Rudi's View | Nov 17 2022
In this week's Weekly Insights:
-Re-Opening Opportunities In Healthcare
-Research To Download
-AIA Investor Day In Sydney
By Rudi Filapek-Vandyck, Editor FNArena
Re-Opening Opportunities In Healthcare
US midterms, crypto failures, China re-opening and US CPI have pushed corporate profits into the background recently, but investors would be wise to not let their attention weaken.
Some important signals are there for everyone to see, both locally and internationally.
In the US, the Q3 reporting season, virtually finished, is accumulating into the weakest since Q3 2020; two years ago. The problem, thus far, is not so much with sales and revenues, but with a peak in profit margins.
Aggregate top line growth is still recording 10% growth year-on-year but at the bottom line growth has fallen to no more than 2%. And the outlook, it appears, remains sombre with forecasts for the quarters ahead worse or at best of similar magnitude.
Many forecasters worry the US economy might be in recession by early next year and corporate profits will increasingly start to reflect this downturn challenge.
Wilsons, on Monday, made the following prediction:
"A US downturn (even if it does prove to be a recessionary downturn) is likely to be mild by historical standards, but would likely still send the US earnings cycle into contraction mode."
Locally, the majority of market updates have failed to trigger a positive share price response and quite a number of recent updates has seen share prices weaken noticeably, including for Xero ((XRO)), News Corp ((NWS)), Sims ((SGM)) and James Hardie ((JHX)) - and Elders ((ELD)) on Monday.
Admittedly, the sharp Buy-everything short-covering rally that has ensued post the US CPI release last week has seen these share prices in strong recovery mode since, but that would be to ignore the underlying message that corporate Australia, yet again, is polarising around profit growth momentum.
Within this context, Friday's Q1 trading update by private hospital operator Ramsay Health Care ((RHC)) might well prove important on multiple levels:
1. As far as Ramsay's Australian business is concerned, the re-opening momentum is strong and positive
2. The business continues to struggle with multiple headwinds in Europe
Those who've been following Ramsay Health Care know the business has been struggling to keep operational momentum positive since 2016 when, not by coincidence, the share price peaked well above $80.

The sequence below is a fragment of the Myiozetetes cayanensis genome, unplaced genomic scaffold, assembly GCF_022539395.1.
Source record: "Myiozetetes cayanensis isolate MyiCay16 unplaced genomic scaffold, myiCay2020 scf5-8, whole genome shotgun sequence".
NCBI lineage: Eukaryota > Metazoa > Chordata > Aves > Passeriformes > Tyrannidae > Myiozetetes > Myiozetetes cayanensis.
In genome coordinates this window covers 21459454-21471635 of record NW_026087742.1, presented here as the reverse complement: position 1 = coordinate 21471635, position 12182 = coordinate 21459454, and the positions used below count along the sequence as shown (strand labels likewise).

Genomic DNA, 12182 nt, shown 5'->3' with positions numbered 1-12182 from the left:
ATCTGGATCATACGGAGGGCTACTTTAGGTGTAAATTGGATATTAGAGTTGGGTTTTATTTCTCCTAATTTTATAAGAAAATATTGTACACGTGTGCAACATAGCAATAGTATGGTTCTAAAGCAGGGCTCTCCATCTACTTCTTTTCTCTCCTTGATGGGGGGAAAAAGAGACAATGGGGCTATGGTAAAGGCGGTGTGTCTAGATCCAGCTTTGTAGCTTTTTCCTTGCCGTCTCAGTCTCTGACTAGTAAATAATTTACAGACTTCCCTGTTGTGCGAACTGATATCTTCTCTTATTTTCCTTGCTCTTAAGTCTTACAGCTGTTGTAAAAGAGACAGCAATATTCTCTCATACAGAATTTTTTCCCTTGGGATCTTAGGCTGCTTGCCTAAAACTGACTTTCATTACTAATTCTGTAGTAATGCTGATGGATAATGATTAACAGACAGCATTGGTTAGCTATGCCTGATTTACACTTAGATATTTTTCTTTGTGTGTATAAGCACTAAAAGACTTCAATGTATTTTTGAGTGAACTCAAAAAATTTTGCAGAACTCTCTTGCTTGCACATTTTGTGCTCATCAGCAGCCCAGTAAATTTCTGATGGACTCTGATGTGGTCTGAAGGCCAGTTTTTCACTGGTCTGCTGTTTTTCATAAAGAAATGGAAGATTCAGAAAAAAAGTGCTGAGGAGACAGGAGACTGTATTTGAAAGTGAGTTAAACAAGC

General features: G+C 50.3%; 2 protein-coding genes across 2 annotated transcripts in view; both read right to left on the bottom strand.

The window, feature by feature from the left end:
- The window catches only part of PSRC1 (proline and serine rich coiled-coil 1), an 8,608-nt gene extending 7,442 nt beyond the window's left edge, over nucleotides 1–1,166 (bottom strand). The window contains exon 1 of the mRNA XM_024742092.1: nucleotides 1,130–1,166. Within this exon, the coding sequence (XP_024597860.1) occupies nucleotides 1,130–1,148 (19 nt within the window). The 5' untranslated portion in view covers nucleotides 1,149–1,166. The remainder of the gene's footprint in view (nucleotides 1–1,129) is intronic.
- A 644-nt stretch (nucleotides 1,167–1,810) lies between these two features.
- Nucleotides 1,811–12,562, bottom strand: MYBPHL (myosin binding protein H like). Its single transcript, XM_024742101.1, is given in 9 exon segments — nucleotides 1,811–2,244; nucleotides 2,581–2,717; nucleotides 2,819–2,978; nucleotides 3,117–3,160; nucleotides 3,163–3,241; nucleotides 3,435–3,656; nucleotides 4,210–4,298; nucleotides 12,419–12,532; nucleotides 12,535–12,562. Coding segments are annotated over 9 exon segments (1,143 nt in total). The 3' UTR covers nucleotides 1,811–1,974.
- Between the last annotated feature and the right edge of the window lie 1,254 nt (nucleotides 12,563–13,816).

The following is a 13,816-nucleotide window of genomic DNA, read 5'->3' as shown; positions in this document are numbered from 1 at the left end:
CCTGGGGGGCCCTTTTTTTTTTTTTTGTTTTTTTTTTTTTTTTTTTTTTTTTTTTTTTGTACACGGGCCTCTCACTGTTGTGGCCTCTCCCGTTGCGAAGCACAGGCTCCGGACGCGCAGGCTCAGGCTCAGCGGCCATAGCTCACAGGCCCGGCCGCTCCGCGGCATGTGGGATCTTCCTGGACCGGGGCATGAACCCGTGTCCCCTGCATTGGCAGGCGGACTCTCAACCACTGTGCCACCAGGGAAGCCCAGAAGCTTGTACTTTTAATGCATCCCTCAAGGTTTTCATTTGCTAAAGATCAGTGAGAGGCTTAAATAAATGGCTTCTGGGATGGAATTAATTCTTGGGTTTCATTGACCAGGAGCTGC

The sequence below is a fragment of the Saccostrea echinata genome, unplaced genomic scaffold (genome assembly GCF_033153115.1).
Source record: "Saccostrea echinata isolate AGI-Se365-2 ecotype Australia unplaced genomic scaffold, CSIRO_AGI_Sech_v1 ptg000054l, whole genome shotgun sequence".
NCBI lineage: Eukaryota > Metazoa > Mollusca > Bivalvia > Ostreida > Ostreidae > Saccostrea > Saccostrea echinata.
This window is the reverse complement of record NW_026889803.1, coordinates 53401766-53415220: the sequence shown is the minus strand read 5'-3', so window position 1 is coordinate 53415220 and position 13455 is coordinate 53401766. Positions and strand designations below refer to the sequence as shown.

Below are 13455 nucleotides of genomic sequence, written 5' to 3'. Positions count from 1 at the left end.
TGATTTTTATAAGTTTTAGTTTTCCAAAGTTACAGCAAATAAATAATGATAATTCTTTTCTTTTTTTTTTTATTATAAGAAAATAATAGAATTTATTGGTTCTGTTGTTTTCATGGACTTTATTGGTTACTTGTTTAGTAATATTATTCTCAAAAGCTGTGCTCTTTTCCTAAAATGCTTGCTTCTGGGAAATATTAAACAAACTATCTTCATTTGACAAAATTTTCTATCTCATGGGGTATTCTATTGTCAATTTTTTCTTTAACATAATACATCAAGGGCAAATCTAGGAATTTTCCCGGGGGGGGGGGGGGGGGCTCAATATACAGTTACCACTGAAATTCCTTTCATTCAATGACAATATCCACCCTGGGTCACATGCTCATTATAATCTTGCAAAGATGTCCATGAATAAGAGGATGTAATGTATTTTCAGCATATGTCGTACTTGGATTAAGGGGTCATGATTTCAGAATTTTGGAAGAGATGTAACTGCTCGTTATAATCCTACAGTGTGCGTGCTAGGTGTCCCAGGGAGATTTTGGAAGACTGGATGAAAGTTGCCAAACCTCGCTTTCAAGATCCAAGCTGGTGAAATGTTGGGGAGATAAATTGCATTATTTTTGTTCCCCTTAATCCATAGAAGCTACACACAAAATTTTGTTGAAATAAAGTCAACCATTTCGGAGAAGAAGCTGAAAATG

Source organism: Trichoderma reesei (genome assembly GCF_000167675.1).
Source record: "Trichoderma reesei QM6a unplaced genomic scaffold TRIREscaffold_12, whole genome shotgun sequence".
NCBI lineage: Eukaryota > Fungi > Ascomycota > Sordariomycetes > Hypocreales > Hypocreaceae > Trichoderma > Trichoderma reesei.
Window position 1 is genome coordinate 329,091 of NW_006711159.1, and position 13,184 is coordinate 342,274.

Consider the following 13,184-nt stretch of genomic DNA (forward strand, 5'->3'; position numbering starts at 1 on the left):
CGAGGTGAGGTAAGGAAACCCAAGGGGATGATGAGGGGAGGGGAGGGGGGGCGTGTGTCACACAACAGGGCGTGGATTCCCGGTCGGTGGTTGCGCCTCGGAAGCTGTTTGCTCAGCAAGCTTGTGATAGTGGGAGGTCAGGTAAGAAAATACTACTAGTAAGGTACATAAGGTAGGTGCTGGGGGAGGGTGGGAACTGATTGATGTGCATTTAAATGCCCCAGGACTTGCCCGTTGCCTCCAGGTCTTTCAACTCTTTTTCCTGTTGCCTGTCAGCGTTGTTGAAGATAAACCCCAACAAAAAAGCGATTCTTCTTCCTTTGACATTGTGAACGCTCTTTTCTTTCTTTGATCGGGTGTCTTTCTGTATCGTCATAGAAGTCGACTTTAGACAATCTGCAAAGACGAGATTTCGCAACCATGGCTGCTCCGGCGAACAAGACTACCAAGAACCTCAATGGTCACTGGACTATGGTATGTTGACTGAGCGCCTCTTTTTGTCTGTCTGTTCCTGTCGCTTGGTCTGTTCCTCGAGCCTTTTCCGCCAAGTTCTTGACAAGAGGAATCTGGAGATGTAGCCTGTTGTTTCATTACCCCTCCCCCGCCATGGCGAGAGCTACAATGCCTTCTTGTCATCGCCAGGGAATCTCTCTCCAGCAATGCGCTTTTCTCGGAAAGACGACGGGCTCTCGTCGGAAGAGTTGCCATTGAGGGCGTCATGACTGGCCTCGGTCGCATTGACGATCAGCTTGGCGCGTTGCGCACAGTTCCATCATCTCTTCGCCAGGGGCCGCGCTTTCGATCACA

And while many an expert/stock picker has nominated the shares for a post-covid opportunity, it has been a two steps forward, one step backwards, difficult trajectory for the company over the past two years.
Analysts are quite divided about Ramsay's future return profile: should one emphasise the positives locally or worry about the ongoing headwinds internationally?
Ramsay's market update also yet again highlighted sections of the healthcare sector on the ASX are now beneficiaries of the re-opening of societies - a fact the share market seems to have all but forgotten about when short-term momentum is all about banks, financials, cyclicals and commodities.
If those worries about international recessions next year return front of investor minds, it is likely All-Weather Performers in the healthcare sector will quickly return on investor radars - in particular those that enjoy re-opening benefits and recession-proof characteristics.
A brief run through the key constituents of the ASX-listed healthcare sector.
Plasma and vaccines company CSL ((CSL)) is the Grand Dame of Australian biotech and healthcare, or, if we want to choose a masculine label, the Emperor among Kings.
The share price hasn't progressed for its third year in succession (net), and on that basis, it would be easy to conclude the best years are now in the past, a la Ramsay Health Care. After all, doesn't the share market always know best?
Such assessment ignores the fact the global recovery in plasma collection is solidifying and CSL's R&D pipeline looks poised for a number of positive developments, on top of the recently acquired Vifor.